Canada Markets

Things to Watch in Canadian Dollar Trade

Cliff Jamieson
By  Cliff Jamieson , Canadian Grains Analyst
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After reaching its strongest trade against the USD in more than seven months on Sept 1, the spot Canadian dollar has lost more than 2 cents against the USD. This week's trade started with a bearish gap lower, while has breached the 50-day moving average for the first time since mid-May. Most recent CFTC data (lower study) shows investors continuing to pare their bearish net short position as of Sept. 15. (DTN ProphetX chart)

An uptrend in the Canadian dollar that started with a March 18 low of $0.6852 CAD/USD (spot dollar) ended on Sept. 1 at a high of $0.7685 CAD/USD. Wednesday's spot dollar closed at $0.7474 CAD/USD, down 40 basis points and while showing a loss of more than 1 cent, or 104 basis points, in the first three days of this week.

While drifting sideways from Sept. 8 to Sept. 18, this week's trade began with a bearish gap lower on the daily chart, while breached the support of the spot dollar's 50-day moving average for the first time since May 15 (brown line). There was also a bearish gap lower seen in Sept. 23 trade, although difficult to see on the chart.

While not shown, the weekly chart points to weekly lows reached in late July/early August lows at $0.7439 CAD/USD as potential support. Also not shown is the monthly chart, which would indicate a bearish reversal on the long-term monthly chart with a breach of this $0.7439 level and a lower close for the month. This would not reflect the most bearish of reversals as stochastic indicators on the monthly chart have yet to reach over-bought levels.

The daily chart attached shows a potential floor of technical support as we approach the $0.74 level. The 33% retracement of the move from the March-September rally is found at $0.7410, indicated by the green horizontal line. The 100-day moving average is calculated at $0.7416, while the 200-day is calculated at $0.7406 CAD/USD. A breach of this region of support could lead to a further move to the 38.2% retracement found at $0.7367 CAD/USD (horizontal red line).

Thackray's 2020 Investors Guide, with a sole focus on seasonal factors for stocks and commodities points to the Aug. 20 through Sept. 25 period to be one of two periods of seasonal strength for the Canadian dollar, close to coming to an end. This is largely linked to a corresponding period of strength for crude oil over this period, while this seasonal strength for the loonie is not as strong as seen over the month of April. Over the period from 1971 through 2018, the Canadian dollar has gained strength against the USD 32 times of the 48 years over this period in Aug/Sept, averaging a 0.2% gain overall. This is followed by an average 0.2% loss in October, a 0.5% loss in November, and a 0.1% loss in December.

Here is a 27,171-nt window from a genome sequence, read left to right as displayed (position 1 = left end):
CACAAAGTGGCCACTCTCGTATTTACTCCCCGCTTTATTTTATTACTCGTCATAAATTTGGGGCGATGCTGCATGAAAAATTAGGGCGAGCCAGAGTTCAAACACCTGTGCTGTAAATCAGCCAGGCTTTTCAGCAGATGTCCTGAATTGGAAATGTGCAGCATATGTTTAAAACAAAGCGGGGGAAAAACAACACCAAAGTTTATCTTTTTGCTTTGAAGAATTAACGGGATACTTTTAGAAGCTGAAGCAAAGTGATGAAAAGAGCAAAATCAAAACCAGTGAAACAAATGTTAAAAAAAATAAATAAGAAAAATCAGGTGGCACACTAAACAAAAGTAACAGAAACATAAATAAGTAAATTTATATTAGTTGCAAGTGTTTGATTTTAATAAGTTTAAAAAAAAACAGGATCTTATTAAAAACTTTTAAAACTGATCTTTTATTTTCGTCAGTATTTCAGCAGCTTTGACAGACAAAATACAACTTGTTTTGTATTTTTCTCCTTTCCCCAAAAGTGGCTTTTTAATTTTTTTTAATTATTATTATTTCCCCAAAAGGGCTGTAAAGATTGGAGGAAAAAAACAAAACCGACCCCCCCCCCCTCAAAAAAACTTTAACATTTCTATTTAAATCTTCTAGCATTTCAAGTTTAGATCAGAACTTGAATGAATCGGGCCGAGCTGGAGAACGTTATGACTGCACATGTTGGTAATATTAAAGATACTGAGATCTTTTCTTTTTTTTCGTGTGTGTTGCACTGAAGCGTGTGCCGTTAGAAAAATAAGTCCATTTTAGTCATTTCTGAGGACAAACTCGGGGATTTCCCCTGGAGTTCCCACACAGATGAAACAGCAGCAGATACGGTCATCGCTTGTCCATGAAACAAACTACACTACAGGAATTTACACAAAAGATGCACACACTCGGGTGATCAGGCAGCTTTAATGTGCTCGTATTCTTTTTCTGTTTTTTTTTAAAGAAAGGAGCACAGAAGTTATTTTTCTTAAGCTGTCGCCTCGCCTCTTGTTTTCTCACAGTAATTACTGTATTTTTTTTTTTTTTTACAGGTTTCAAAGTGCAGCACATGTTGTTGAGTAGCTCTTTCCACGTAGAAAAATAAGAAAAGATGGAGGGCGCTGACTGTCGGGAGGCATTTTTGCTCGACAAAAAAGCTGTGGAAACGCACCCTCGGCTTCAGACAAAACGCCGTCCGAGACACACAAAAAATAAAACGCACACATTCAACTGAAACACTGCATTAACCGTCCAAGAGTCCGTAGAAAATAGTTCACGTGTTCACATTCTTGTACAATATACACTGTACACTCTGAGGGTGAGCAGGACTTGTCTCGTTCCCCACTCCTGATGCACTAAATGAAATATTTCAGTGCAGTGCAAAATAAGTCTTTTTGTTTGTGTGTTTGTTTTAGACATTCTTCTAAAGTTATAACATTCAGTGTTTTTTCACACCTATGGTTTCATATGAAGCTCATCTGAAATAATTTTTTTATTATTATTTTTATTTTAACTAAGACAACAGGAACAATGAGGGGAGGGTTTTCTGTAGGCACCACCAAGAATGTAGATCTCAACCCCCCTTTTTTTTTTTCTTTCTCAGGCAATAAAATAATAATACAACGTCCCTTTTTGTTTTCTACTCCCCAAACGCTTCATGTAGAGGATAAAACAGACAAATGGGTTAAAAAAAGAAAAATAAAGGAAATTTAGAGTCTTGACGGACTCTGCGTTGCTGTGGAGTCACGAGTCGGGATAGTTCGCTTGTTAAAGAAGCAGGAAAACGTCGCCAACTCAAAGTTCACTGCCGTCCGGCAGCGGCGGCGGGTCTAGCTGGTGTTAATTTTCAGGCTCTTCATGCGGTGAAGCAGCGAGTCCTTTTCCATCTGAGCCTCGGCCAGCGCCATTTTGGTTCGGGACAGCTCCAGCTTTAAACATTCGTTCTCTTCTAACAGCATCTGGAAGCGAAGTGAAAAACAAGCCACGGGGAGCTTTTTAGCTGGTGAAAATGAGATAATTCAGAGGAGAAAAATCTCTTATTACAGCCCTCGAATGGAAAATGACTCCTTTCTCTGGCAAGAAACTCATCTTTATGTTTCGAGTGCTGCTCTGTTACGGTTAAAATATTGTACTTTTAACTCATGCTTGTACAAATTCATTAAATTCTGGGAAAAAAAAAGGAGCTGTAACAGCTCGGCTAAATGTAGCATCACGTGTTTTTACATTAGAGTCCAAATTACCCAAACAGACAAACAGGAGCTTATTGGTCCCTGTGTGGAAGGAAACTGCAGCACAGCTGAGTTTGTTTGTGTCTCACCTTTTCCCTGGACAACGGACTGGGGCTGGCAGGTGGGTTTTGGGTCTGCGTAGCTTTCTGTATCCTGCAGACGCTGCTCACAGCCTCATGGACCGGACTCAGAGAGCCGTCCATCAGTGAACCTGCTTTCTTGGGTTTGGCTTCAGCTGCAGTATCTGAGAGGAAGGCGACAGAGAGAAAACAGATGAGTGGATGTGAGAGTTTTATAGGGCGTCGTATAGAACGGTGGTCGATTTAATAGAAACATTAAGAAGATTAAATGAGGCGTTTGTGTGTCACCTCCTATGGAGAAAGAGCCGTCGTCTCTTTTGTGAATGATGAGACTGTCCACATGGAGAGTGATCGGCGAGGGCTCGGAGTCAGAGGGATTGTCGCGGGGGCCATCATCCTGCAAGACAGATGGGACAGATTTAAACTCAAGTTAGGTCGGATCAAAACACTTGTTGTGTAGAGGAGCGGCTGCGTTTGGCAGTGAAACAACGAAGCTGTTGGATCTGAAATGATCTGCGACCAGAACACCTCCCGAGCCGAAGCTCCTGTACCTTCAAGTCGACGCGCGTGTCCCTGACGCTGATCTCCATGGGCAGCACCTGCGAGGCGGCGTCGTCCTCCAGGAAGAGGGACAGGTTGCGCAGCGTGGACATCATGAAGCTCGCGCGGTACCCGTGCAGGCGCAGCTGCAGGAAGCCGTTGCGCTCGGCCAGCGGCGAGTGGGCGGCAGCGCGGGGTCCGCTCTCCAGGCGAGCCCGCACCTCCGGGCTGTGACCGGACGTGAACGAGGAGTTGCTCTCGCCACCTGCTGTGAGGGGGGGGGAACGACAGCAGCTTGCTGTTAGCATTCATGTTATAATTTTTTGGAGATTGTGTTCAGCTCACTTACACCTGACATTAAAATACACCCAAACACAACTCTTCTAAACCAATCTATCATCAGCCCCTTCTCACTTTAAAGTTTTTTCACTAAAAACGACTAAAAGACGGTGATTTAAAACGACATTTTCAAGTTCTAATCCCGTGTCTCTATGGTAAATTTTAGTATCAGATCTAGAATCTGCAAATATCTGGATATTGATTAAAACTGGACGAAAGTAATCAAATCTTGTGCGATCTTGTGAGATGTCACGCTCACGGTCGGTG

The monthly chart for the spot Canadian dollar shows consecutive gains realized in September over the past four years (2016 through 2019), while averaging a modest 9 basis point increase over the past five years and an average of 26.8 basis point loss for the month over 10 years.

It is interesting to note that the blue bars of the histogram on the lower study shows investors paring their bearish net-short position in Canadian dollar futures for the fourth consecutive week in the week-ending Sept. 15, although the latest week's data shows the smallest decline over this period of just 412 contracts week-over-week. This trend has perhaps come to an end and this week's data as of Sept. 22 could show this group adding to their short positions.

Currency traders will be watching the Sept. 23 Speech from the Throne for signals of what lies ahead for the Canadian economy. The country's 2020-21 budget is already signaling a historic $342.2 billion deficit, while concerns are growing that today's speech will involve significant deficit spending as the government addresses its environmental and social programs. It is highly likely that today's speech will quickly gain the attention of the ratings agencies, who have been flashing warnings over recent months.

Cliff Jamieson can be reached at

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